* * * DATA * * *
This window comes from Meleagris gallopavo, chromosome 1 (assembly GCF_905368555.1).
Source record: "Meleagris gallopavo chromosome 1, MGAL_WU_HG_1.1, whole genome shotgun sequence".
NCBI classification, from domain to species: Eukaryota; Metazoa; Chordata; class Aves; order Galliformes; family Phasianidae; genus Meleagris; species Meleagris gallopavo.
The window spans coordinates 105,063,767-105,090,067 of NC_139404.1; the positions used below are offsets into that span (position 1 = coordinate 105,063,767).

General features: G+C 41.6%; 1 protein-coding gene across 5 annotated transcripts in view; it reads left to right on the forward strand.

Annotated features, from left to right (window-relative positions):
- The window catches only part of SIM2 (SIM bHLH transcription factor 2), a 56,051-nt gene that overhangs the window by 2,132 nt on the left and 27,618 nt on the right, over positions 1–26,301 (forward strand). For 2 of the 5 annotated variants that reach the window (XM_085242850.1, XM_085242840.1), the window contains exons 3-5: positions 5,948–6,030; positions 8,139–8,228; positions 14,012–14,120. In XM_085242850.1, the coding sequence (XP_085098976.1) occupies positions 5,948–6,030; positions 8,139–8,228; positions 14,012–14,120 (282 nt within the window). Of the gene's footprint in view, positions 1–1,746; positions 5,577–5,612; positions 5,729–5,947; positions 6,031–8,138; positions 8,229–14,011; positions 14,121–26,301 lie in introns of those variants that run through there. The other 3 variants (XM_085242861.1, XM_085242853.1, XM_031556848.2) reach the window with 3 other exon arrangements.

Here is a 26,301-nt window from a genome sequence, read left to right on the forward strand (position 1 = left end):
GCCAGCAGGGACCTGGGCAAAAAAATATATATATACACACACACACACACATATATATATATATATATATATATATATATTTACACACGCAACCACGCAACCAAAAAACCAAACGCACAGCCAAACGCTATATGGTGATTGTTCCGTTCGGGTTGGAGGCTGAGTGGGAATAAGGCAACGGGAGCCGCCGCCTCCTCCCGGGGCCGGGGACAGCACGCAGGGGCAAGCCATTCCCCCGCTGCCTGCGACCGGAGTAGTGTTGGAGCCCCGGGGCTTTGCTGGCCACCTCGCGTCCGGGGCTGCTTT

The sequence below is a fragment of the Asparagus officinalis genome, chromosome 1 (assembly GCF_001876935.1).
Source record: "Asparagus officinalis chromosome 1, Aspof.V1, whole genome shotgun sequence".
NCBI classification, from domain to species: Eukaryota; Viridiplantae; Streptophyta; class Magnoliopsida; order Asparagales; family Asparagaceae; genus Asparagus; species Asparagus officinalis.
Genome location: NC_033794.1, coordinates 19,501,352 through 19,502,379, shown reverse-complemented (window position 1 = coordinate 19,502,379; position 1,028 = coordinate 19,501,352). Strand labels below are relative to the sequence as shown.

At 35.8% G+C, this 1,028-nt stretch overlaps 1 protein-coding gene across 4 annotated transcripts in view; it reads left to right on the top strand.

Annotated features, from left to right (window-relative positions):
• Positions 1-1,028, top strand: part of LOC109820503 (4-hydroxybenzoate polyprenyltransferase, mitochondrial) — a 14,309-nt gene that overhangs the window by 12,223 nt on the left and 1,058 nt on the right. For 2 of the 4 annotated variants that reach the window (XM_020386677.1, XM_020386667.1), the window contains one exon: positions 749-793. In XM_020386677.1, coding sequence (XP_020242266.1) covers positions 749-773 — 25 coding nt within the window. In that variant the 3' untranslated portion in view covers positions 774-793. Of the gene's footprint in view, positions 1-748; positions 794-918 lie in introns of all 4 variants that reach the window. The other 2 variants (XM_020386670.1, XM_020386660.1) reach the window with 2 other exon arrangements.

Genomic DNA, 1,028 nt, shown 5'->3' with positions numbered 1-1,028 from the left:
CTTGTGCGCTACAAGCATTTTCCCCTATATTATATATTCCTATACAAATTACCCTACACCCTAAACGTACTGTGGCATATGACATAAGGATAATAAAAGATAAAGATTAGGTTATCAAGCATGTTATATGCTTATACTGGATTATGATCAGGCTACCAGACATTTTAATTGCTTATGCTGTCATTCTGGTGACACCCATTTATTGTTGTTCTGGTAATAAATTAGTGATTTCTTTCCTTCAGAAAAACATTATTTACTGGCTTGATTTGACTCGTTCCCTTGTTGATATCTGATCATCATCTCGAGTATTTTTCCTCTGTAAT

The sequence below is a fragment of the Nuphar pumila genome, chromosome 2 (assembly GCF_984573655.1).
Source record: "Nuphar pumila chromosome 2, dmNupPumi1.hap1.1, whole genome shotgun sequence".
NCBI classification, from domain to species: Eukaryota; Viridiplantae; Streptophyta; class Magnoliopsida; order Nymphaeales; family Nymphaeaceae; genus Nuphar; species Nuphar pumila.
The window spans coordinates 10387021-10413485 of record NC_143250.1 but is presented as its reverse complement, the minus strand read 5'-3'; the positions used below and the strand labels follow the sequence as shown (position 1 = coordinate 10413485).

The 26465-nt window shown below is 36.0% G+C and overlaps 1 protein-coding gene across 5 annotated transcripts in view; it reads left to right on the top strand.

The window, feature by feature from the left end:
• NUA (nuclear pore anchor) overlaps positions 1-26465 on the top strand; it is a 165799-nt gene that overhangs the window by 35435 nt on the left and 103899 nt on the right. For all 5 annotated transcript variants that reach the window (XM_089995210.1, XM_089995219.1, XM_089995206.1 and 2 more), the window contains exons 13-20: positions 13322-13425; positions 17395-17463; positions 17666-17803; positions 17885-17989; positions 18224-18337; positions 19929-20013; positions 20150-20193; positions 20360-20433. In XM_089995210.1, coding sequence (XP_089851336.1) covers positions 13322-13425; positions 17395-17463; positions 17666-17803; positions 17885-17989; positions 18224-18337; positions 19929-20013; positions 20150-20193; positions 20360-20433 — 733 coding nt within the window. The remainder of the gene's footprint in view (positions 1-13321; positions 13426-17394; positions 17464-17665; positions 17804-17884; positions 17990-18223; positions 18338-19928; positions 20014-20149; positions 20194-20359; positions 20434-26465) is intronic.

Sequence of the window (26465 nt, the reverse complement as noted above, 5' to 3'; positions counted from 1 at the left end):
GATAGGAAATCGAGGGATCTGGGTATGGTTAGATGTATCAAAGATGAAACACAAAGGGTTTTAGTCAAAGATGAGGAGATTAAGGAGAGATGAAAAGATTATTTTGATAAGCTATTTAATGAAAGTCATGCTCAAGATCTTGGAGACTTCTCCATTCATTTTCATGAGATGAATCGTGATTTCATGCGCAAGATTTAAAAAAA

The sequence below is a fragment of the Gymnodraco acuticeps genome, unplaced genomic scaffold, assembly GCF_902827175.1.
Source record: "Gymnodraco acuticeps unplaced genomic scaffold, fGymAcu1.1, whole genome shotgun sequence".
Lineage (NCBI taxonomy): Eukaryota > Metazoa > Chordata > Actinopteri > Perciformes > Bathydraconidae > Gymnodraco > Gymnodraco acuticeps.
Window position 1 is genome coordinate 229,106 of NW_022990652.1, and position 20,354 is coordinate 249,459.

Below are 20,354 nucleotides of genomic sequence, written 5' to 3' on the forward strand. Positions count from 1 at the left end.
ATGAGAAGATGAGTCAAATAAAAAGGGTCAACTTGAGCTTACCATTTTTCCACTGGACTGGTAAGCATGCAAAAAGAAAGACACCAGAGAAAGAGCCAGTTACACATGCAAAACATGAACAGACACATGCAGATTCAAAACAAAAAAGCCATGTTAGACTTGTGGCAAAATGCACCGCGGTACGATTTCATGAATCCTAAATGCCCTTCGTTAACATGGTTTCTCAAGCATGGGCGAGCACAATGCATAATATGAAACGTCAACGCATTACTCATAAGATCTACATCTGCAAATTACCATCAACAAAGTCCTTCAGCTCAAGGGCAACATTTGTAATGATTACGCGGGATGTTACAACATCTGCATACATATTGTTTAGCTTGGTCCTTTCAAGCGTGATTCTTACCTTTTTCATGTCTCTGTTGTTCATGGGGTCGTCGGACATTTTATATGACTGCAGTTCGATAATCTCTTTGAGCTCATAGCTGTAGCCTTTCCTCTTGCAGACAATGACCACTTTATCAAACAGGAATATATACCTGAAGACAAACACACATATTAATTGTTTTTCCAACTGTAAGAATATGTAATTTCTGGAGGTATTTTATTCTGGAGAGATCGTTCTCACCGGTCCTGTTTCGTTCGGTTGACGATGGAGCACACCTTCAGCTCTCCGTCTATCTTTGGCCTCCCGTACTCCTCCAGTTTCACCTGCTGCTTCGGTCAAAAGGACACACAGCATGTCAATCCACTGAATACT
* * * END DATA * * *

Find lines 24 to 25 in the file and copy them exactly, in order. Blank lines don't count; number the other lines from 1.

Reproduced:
The window, feature by feature from the left end:
• NUA (nuclear pore anchor) overlaps positions 1-26465 on the top strand; it is a 165799-nt gene that overhangs the window by 35435 nt on the left and 103899 nt on the right. For all 5 annotated transcript variants that reach the window (XM_089995210.1, XM_089995219.1, XM_089995206.1 and 2 more), the window contains exons 13-20: positions 13322-13425; positions 17395-17463; positions 17666-17803; positions 17885-17989; positions 18224-18337; positions 19929-20013; positions 20150-20193; positions 20360-20433. In XM_089995210.1, coding sequence (XP_089851336.1) covers positions 13322-13425; positions 17395-17463; positions 17666-17803; positions 17885-17989; positions 18224-18337; positions 19929-20013; positions 20150-20193; positions 20360-20433 — 733 coding nt within the window. The remainder of the gene's footprint in view (positions 1-13321; positions 13426-17394; positions 17464-17665; positions 17804-17884; positions 17990-18223; positions 18338-19928; positions 20014-20149; positions 20194-20359; positions 20434-26465) is intronic.